Many people traveled over the recent holidays. Some went by train, including me.
It was the fourth time I made my way to upstate New York by riding the rails. And it appears I’m among a growing number of people who are choosing that mode of transportation.
The fall 2012 edition of the Ohio Passenger Rail News I picked up in the Cleveland train station featured the big headline “Amtrak ridership up 49 percent since 2000! Ridership nearly doubles, subsidy halved since Amtrak began.”
The story goes on to say that “Amtrak carried 31.2 million passengers in fiscal year 2012 ending Sept. 30, marking the highest annual ridership since the passenger rail company started in 1971.”
It also points out “Amtrak has overtaken Greyhound (Bus) in ridership and is larger than all but five airlines.”
The train that I take, the Lake Shore Limited, starts in Chicago and runs to New York City and Boston daily. That line registered a 4.3 percent increase in passenger trips in fiscal year 2012 over the previous year.
For me, there are many advantages to taking the train versus flying, especially in the winter. And I wouldn’t even think of driving, given the very real possibility (as we saw this year) of Old Man Winter making a frightening and sudden arrival, particularly in areas prone to lake effect snows.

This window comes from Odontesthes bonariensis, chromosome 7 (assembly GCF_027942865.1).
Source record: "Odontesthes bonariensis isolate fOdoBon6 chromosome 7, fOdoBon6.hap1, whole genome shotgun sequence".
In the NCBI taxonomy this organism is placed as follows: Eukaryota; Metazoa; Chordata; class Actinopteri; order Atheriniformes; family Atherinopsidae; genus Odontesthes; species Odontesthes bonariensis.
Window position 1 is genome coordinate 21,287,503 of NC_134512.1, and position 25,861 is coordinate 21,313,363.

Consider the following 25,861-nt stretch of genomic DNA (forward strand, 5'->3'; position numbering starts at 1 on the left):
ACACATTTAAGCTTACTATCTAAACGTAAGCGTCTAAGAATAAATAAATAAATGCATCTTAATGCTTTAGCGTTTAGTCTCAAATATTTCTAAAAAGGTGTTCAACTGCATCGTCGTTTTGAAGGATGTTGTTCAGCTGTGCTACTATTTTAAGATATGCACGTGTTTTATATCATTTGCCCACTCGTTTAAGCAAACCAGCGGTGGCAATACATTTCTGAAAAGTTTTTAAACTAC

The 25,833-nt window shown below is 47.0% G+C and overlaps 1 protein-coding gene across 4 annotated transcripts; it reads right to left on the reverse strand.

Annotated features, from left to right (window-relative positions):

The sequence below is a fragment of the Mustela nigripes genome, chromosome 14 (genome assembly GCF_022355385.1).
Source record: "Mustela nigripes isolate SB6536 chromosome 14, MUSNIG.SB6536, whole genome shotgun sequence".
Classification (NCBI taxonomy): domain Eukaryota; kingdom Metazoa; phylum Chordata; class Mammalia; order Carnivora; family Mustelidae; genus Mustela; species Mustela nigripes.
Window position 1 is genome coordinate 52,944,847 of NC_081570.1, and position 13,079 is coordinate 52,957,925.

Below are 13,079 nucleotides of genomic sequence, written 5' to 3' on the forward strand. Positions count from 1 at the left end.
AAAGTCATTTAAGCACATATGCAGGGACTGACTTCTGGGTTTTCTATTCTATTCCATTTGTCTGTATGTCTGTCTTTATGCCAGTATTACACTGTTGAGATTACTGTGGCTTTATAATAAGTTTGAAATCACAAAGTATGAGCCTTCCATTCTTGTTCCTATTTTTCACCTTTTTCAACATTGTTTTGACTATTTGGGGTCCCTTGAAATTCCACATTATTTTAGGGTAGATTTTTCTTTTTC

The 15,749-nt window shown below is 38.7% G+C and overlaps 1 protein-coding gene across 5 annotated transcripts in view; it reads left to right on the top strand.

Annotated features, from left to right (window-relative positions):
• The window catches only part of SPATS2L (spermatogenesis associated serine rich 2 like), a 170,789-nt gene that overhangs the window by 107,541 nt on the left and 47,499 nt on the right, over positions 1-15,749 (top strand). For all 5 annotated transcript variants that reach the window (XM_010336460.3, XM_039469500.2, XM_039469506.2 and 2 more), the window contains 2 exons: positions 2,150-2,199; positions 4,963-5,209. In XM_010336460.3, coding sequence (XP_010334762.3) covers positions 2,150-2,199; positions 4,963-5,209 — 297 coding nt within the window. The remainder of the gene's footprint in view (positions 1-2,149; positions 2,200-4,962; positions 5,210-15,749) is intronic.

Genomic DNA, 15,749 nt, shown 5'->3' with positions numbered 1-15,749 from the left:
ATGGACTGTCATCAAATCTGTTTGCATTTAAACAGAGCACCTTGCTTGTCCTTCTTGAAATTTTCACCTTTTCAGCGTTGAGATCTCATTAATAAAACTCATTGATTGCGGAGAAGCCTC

The only downside is the drive to Toledo or to Cleveland (my point of departure for the first time.) Fortunately, without any bad weather, that wasn’t a significant problem. Although a closer station, as was proposed a few years ago, would be nice.
The biggest advantage, I believe, is that the train is significantly less effected by weather than planes. Prior to making the switch, I flew three times and had problems twice at the Philadelphia airport. Once on the way back, I wound up driving from Cleveland to the Columbus airport when an ice storm prevented my flight from making it to the Cincinnati Airport. (There’s a full column in that experience alone!)
Once on the train, I find the trip more enjoyable, given the comfortable conditions inside the cars — the reclining seats, the ability to walk around, and the availability of food in the dining and cafe cars.
There are even sleeper cars available to those who want to step up to the higher cost. And the total time on the train is comparable to flying, when you consider all the aspects of plane travel today.
The train cars offer plenty of leg room and electrical outlets for electronic devices, which are quite common these days.
The executive director of the Ohio Association of Railroad Passengers, Ken Prendergast, pointed to a growing decrease in airline flights shorter than 500 miles, especially less than 250 miles. He writes “Amtrak wants to provide more and faster trains in the Chicago-East Coast travel market — one of the most populous in the world. Amtrak needs more trains. And it needs more track capacity so its trains and busy freight traffic can peacefully co-exist. Those are reasonable requests considering the growing demand for passenger rail, just as it was for publicly funded airport improvements over the past century. Fortunately, this new and compelling reason for passenger rail is one of the strongest yet for our region.”
Maybe someday we’ll have a train station close to our area. In the meantime, we have to be content to use those located in Cincinnati and across the northern part of Ohio.
Contact me at Darryl.Bauer@cmgohio.com or 328-0341.
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